“Who else will join me to save Cail?” Serafine yelled to the crowd, trying to recruit anyone she could for the mission, but none stepped forth. Cowardice thrived and no one summoned the courage to say anything. Instead, everyone remained silent and then dispersed back to their homes, leaving Serafine, Cecil, Kadir, and Loran alone in the middle of the village. Serafine was dejected, disappointed by the Elonians refusal to fight for the boy who saved them from evil.

“I would come with you, but if the Blue Assassins are anything like the legends of old, then I would be no match for them,” Cecil said after everyone else had gone.

“And I would never ask you to come,” Serafine responded, wearing a fake smile on her face, but they could all see her discouragement. “We’ll do the best we can with what we have, just like we did against Kalil.”

“As someone who has never heard of the Blue Assassins before just now, I’d like to know exactly what we’re going up against,” Kadir said. He used confidence to mask his fear, but Serafine could hear the trepidation in his voice.

“You’re going against the most fearsome gang in all of Aithnen,” Loran interrupted before Serafine could open her mouth. “Many people claim that the Blue Assassins are the criminals, but the real crime rests in what forced us into being. Aithnen is a prosperous nation, filled with riches and goods for all, yet the rich and powerful hold it from those beneath it. The democracies of the Domain of Fire were born without flaw and protected everyone who lived within its jurisdiction. For thousands of years, Aithnen thrived as a utopian society.

“Then greed consumed the heart of one of the Seven Kings, King Olizar. When he traveled through the streets and saw his constituents, he didn’t see anyone who was his equal, he saw people who should be beggars instead. The greed in his heart morphed into corruption and the corruption turned into hatred. For a time, he didn’t act on this hatred, for fear of being stripped of his powers.

“Having grown weary of seeing those he deemed unworthy, King Olizar no longer ventured through his city and he isolated himself from the very people he swore to protect. Subtle was the sword that he used to slash the privileges from his citizens. One law was changed after another, feeding his greed off us like a leech. The corruption in Olizar’s heart seeped into the hearts of the six other Kings and they also asserted themselves as dominant tyrants. For a while, all the Aithnenians complied, giving in to our Kings’ commands, but not for long.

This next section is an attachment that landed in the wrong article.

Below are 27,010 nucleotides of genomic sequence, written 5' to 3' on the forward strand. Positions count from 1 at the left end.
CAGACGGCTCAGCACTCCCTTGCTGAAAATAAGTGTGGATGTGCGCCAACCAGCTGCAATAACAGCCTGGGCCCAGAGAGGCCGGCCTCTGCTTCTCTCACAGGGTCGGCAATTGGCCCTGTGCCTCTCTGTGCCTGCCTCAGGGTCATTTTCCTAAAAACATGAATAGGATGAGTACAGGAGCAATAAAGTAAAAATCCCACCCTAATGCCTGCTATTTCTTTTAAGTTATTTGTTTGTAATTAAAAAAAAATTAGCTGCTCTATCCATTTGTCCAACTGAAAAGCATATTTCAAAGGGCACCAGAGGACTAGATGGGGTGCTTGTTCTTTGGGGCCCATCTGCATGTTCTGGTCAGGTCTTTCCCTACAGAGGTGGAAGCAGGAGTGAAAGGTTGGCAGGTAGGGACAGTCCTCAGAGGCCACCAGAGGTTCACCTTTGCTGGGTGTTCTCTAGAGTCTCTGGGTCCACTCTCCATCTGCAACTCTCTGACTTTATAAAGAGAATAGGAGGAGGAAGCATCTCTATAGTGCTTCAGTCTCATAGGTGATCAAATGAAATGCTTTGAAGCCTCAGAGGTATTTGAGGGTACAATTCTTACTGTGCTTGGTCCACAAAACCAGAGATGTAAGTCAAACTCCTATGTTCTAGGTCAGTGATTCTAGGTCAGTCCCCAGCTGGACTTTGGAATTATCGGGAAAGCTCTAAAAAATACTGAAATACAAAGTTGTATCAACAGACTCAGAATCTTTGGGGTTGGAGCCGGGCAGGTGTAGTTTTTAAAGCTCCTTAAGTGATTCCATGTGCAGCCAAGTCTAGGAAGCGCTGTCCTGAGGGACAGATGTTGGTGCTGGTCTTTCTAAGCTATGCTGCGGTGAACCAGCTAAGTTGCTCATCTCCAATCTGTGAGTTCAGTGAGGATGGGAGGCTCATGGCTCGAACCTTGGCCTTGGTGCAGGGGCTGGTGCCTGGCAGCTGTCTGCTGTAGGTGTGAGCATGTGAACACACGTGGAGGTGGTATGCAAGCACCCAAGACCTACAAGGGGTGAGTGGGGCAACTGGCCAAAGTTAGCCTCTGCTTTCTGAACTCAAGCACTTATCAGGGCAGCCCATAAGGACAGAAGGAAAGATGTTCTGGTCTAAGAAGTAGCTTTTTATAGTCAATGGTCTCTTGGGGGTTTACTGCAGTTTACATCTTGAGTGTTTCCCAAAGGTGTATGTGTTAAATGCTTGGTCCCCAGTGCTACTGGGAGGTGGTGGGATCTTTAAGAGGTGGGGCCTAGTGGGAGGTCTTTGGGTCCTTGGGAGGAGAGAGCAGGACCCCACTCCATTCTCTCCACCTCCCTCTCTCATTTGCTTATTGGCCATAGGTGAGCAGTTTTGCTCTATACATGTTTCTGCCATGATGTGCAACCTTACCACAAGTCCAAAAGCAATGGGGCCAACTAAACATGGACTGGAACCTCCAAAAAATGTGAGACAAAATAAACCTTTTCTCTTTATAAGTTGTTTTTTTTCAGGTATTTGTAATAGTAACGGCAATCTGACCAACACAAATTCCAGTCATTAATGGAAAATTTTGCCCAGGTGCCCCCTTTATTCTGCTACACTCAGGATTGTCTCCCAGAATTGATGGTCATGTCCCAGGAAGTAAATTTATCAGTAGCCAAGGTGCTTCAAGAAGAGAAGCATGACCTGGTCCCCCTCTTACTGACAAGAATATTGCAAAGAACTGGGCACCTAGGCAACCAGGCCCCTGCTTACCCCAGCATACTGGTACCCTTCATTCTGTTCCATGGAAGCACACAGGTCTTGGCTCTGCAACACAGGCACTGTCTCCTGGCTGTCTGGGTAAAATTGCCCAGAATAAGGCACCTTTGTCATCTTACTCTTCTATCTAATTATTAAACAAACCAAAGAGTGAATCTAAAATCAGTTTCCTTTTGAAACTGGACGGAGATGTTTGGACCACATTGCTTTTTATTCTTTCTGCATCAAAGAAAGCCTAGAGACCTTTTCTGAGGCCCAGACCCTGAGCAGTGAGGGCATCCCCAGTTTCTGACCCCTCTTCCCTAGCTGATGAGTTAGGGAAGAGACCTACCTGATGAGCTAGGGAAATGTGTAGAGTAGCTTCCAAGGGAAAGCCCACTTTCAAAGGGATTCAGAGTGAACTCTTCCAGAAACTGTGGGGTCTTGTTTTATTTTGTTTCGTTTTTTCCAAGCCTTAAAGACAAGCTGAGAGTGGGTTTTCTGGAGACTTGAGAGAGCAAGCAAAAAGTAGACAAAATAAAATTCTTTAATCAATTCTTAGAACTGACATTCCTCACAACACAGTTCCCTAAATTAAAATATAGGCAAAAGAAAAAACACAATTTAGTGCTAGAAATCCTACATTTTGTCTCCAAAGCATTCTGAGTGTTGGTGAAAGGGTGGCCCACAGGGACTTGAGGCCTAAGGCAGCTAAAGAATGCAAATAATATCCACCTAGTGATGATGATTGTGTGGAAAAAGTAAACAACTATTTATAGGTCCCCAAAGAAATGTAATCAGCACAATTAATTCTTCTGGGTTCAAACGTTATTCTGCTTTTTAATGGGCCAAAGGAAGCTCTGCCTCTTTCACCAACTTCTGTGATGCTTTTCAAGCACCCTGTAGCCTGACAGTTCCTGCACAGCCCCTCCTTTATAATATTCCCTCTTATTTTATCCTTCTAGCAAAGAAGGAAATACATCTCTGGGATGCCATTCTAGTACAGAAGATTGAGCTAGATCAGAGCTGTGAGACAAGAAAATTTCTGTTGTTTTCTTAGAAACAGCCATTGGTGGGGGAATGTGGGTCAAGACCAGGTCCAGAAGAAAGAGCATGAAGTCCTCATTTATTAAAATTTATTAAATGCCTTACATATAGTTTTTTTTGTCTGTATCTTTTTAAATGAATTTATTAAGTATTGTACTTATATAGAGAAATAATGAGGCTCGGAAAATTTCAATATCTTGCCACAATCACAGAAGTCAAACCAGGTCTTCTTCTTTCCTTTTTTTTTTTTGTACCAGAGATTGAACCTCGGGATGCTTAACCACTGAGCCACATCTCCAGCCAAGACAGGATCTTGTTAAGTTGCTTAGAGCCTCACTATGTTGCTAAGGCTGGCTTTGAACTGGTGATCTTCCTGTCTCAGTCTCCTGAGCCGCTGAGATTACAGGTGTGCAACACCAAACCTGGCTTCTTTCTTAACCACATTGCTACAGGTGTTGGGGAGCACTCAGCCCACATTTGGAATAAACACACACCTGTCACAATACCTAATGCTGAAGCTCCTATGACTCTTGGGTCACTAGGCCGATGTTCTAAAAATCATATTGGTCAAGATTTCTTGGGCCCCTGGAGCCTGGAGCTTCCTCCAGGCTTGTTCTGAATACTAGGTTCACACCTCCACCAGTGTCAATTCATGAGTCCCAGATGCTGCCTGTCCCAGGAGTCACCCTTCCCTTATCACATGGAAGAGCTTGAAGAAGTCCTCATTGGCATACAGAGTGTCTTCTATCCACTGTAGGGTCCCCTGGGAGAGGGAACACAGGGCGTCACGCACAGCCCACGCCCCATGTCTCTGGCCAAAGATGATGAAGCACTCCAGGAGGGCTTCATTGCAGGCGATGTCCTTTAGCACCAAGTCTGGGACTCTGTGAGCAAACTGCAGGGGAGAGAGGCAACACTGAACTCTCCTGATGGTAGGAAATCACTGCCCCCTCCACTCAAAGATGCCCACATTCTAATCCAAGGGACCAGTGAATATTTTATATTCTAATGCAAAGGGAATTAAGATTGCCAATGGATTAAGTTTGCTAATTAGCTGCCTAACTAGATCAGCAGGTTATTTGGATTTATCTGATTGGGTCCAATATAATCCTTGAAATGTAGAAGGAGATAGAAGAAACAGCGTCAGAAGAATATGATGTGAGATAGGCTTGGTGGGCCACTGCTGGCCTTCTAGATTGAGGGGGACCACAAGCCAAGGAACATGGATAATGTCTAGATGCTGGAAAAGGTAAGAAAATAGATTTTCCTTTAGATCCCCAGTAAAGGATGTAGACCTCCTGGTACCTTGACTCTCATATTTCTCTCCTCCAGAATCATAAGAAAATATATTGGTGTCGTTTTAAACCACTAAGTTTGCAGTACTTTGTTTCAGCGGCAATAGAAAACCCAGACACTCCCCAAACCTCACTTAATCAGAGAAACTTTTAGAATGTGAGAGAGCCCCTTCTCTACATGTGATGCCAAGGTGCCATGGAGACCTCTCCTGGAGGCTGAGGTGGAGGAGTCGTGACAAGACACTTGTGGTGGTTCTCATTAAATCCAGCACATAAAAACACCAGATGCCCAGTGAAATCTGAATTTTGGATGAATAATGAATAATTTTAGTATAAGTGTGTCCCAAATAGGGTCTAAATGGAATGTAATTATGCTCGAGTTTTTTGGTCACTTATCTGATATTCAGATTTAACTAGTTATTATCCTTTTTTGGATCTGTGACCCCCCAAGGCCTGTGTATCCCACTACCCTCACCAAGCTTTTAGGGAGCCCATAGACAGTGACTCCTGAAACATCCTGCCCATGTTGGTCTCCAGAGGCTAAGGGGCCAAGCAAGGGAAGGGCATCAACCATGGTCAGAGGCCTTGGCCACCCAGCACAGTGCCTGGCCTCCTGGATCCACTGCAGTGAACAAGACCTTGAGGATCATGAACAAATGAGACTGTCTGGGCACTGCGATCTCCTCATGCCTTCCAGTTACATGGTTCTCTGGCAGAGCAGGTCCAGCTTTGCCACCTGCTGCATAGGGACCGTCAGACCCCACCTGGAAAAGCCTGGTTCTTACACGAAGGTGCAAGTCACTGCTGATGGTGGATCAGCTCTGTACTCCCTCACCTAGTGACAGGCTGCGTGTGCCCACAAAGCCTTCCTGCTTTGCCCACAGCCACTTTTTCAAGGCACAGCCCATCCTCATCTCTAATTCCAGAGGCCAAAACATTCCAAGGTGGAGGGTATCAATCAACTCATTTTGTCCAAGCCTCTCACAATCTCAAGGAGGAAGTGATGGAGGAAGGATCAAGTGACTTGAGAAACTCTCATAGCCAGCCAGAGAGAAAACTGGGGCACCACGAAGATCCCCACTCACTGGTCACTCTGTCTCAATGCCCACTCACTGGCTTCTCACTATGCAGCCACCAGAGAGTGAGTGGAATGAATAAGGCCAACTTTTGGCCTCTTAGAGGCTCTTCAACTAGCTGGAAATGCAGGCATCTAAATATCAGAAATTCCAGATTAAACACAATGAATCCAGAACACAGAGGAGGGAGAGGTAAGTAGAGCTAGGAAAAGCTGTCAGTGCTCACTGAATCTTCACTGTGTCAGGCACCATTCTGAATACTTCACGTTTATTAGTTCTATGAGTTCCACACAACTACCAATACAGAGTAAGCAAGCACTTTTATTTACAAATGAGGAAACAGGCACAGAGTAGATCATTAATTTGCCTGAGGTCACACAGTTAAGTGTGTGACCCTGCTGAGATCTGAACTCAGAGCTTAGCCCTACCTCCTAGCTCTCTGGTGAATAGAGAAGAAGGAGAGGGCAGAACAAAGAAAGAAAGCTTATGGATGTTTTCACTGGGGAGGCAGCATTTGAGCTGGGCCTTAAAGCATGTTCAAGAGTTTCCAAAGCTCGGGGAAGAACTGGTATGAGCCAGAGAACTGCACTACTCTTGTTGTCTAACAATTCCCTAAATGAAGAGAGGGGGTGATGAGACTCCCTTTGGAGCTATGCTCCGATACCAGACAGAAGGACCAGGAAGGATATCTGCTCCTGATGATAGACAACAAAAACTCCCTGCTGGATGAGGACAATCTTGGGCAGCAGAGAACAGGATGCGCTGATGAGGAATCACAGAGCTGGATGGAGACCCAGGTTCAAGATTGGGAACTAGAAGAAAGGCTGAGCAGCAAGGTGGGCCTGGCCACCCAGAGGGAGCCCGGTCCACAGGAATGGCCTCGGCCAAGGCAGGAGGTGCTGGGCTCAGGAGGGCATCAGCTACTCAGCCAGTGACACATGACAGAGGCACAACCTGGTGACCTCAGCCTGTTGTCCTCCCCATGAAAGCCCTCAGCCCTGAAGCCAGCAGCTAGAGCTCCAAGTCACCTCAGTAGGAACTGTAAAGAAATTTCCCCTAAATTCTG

“Barok, like many of those around him, struggled to survive. He had to fight for food, water, shelter, the essentials of life. Being gifted with astute wisdom, Barok saw what the Kings were doing and was outraged by it. It was disgraceful, in his mind, for him to be forced to fight for survival every day of his life while his leaders sat upon mountains of riches, soaking in jewels and gold. The injustice of the Kings of Aithnen. gave birth to the Blue Assassins. We’re simple liberators.”

“Cail also liberated the nation of Kordon, but he didn’t try to kill innocent people,” Cecil protested, still feeling bitter toward Loran’s actions.

“I was only acting under the orders of my Master. For reasons unbeknownst to me, he wanted Laney dead. I presume because she’s close to the boy,” Loran responded.

Kadir turned to Serafine, who had remained silent throughout the entirety of Loran’s story, and asked, “Is what he said true? Did the Kings of Aithnen do this to their own people?”

“I wish I could say they hadn’t,” Serafine said softly. She refused to maintain eye contact, ashamed by the truth. “Regretfully, my father, Tauril, was one of the Kings who was influenced by Olizar.”

“Your own father did this and you stood idly by? You did nothing to protect your fellow citizens?” Kadir’s anger began to boil in his breath.

“There was nothing I could’ve done!” Serafine exploded, infuriated by Kadir’s accusations. “I was but a child at the time, there were no words that my father would’ve listened to.” Despite Serafine’s defenses of herself, Kadir remained unsatisfied.

“Enough!” Cecil blurted out, annoyed by their bickering. “You can cast blame at each other all you want, but that won’t save Cail. Serafine, come with me and I’ll give you the supplies you need for the expedition. Kadir, you need to stay with Loran, I don’t want him anywhere near Laney.” Loran shot a furious glance at Cecil, but he paid him no mind.

Cecil led Serafine into his kitchen and started combing through the wooden pantries, searching for food. As he looked he said, “So long as Loran is with you, my mind will find no comfort. He’s not to be trusted.”

“You have nothing to worry about, Cecil,” Serafine responded with confidence. “I’ll keep my watchful eyes on him at all times.”